We Came Back For YouDirected by Akira Boch, Taiji Terasaki
- 7 mins
“We Came Back for You” is a film poem based on a poem by the same name by Satsuki Ina, a psychotherapist and activist who is one of the featured “heroes” in the exhibition, Transcendients: Heroes at Borders. The film features Ina reciting her poem over a montage of photographs of her during and after her incarceration during World War II, footage preserved in the archives of the Japanese American National Museum, and images of Ina’s current activism that connect the travesty of democracy then to the present-day crisis occurring on the U.S.-Mexico border, where immigrant refugee families are being separated and held in detention centers indefinitely.
About the Directors:
TAIJI TERASAKI is a Japanese American artist based in Honolulu, Hawai‘i. Growing up in a family of scientists and creatives, with a formal arts education, Terasaki has spent years exploring avant-garde innovations in his craft, working in photography, sculpture, immersive and large-scale installations, and pioneering mediums like mist projections as canvas. His cutting-edge presentations are often juxtaposed by the subjects of cultural and environmental conservation, preservation, and restoration. Terasaki made his public debut in 2017 with “REBIRTH” at Honolulu’s Ward Center, and Edible Landscapes for the Trillenium in conjunction with “Contact 3017: Hawai‘i in 1,000 Years” at Honolulu Museum of Art.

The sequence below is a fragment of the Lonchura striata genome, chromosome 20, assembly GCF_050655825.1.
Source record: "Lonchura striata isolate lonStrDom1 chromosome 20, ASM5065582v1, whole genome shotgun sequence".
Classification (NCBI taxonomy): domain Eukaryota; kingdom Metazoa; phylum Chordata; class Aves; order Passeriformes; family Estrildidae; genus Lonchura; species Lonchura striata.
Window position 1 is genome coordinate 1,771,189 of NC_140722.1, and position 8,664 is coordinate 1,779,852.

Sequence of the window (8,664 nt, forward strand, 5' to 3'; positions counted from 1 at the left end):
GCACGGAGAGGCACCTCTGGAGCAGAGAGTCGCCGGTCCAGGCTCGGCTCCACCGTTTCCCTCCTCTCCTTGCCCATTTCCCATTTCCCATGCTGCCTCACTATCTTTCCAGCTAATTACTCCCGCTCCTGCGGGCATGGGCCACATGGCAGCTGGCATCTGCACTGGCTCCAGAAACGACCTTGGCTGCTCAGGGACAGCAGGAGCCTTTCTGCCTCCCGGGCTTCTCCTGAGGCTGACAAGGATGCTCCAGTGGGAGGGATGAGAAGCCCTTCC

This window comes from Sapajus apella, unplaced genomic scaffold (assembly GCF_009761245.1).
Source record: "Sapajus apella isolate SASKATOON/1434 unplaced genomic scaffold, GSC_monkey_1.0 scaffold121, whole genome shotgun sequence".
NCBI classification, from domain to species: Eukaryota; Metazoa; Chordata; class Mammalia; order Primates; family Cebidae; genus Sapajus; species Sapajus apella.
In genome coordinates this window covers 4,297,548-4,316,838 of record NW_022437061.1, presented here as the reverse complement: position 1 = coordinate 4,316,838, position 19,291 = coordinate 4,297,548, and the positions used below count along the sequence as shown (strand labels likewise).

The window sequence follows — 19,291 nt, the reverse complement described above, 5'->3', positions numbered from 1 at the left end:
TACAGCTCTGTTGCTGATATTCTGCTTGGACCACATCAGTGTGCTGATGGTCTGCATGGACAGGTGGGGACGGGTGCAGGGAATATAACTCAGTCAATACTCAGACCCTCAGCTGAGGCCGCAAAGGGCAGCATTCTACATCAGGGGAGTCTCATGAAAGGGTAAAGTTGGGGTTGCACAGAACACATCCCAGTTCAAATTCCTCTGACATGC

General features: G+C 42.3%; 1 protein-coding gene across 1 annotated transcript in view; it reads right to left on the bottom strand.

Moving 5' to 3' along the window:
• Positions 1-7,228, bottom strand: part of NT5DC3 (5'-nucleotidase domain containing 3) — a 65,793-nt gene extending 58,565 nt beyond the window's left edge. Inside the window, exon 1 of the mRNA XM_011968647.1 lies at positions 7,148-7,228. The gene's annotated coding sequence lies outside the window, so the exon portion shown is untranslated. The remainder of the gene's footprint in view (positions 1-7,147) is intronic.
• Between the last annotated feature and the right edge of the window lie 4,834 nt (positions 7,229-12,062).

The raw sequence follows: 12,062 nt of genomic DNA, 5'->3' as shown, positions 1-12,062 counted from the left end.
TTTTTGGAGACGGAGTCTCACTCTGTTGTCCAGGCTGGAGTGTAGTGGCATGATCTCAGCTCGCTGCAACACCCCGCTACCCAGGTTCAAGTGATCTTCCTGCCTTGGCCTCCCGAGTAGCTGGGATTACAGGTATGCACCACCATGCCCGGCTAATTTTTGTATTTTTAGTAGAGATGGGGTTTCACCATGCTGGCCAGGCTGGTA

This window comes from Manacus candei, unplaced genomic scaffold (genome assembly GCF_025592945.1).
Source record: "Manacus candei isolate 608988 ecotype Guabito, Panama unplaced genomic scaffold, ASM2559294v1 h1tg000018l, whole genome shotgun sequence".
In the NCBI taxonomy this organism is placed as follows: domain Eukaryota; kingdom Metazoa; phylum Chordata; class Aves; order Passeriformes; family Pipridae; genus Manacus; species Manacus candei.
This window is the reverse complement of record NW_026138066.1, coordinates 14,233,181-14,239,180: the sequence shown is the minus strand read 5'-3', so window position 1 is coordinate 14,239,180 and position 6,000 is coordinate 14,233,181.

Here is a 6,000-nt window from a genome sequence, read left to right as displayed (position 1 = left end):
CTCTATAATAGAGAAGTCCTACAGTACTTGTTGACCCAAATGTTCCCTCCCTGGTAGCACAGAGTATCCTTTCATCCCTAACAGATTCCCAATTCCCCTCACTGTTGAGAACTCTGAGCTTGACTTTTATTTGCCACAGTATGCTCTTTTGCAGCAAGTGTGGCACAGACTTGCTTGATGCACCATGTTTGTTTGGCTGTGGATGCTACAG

Putting Them Where They Can Do No Harm
Directed by Steve Nagano
Fletcher Bowron, former Mayor of Los Angeles, used his weekly radio show to indict Japanese people during World War II. His amazingly racist rhetoric was spewed over Los Angeles’s airwaves, fueling the incarceration of people of Japanese ancestry. Now is the time to remove his name from the square that honors him.
“Righting Civil Wrongs” Shorts Program
From the hot-button issue of Black reparations, to the racial reckoning of America leading to the re-examination of monuments to racist icons, to the role of Japanese Americans in using our experience to safeguard the rights of others similarly targeted by racial scapegoating, the “Righting Civil Wrongs” shorts programs utilizes history to inform the present.